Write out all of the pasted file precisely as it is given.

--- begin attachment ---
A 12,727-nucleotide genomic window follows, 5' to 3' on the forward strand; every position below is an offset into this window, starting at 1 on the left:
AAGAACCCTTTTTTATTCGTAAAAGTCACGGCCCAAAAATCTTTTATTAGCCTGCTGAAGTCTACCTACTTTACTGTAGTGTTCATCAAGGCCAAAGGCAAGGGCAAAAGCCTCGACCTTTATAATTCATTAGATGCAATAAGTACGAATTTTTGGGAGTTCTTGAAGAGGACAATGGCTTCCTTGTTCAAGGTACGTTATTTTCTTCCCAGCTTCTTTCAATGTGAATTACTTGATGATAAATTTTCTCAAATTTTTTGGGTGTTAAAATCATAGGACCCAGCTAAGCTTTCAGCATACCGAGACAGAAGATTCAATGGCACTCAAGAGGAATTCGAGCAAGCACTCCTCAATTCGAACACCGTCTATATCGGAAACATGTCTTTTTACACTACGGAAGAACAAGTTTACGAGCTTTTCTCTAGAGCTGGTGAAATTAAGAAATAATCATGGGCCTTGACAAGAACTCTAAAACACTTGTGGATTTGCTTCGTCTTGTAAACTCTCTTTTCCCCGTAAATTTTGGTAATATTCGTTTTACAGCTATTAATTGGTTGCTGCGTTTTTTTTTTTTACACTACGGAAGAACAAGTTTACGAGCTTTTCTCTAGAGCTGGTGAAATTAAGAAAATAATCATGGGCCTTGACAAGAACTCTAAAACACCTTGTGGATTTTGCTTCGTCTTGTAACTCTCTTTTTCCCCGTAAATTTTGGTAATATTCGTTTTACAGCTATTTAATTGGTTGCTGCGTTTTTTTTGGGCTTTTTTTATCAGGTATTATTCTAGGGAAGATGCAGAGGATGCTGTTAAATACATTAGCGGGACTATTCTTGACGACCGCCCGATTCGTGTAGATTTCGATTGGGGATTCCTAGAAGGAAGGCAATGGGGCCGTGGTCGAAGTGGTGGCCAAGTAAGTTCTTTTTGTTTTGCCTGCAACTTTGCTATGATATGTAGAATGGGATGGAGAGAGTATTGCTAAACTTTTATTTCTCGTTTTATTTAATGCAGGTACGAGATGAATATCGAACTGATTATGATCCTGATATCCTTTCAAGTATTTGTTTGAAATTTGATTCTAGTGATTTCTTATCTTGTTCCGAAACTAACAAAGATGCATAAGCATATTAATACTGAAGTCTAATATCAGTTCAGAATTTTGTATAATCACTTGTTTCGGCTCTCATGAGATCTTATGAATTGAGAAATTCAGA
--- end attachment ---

A 12,727-nucleotide genomic window follows, 5' to 3' on the forward strand; every position below is an offset into this window, starting at 1 on the left:
AAGAACCCTTTTTTATTCGTAAAAGTCACGGCCCAAAAATCTTTTATTAGCCTGCTGAAGTCTACCTACTTTACTGTAGTGTTCATCAAGGCCAAAGGCAAGGGCAAAAGCCTCGACCTTTATAATTCATTAGATGCAATAAGTACGAATTTTTGGGAGTTCTTGAAGAGGACAATGGCTTCCTTGTTCAAGGTACGTTATTTTCTTCCCAGCTTCTTTCAATGTGAATTACTTGATGATAAATTTTCTCAAATTTTTTGGGTGTTAAAATCATAGGACCCAGCTAAGCTTTCAGCATACCGAGACAGAAGATTCAATGGCACTCAAGAGGAATTCGAGCAAGCACTCCTCAATTCGAACACCGTCTATATCGGAAACATGTCTTTTTACACTACGGAAGAACAAGTTTACGAGCTTTTCTCTAGAGCTGGTGAAATTAAGAAATAATCATGGGCCTTGACAAGAACTCTAAAACACTTGTGGATTTGCTTCGTCTTGTAAACTCTCTTTTCCCCGTAAATTTTGGTAATATTCGTTTTACAGCTATTAATTGGTTGCTGCGTTTTTTTTTTTTACACTACGGAAGAACAAGTTTACGAGCTTTTCTCTAGAGCTGGTGAAATTAAGAAAATAATCATGGGCCTTGACAAGAACTCTAAAACACCTTGTGGATTTTGCTTCGTCTTGTAACTCTCTTTTTCCCCGTAAATTTTGGTAATATTCGTTTTACAGCTATTTAATTGGTTGCTGCGTTTTTTTTGGGCTTTTTTTATCAGGTATTATTCTAGGGAAGATGCAGAGGATGCTGTTAAATACATTAGCGGGACTATTCTTGACGACCGCCCGATTCGTGTAGATTTCGATTGGGGATTCCTAGAAGGAAGGCAATGGGGCCGTGGTCGAAGTGGTGGCCAAGTAAGTTCTTTTTGTTTTGCCTGCAACTTTGCTATGATATGTAGAATGGGATGGAGAGAGTATTGCTAAACTTTTATTTCTCGTTTTATTTAATGCAGGTACGAGATGAATATCGAACTGATTATGATCCTGATATCCTTTCAAGTATTTGTTTGAAATTTGATTCTAGTGATTTCTTATCTTGTTCCGAAACTAACAAAGATGCATAAGCATATTAATACTGAAGTCTAATATCAGTTCAGAATTTTGTATAATCACTTGTTTCGGCTCTCATGAGATCTTATGAATTGAGAAATTCAGA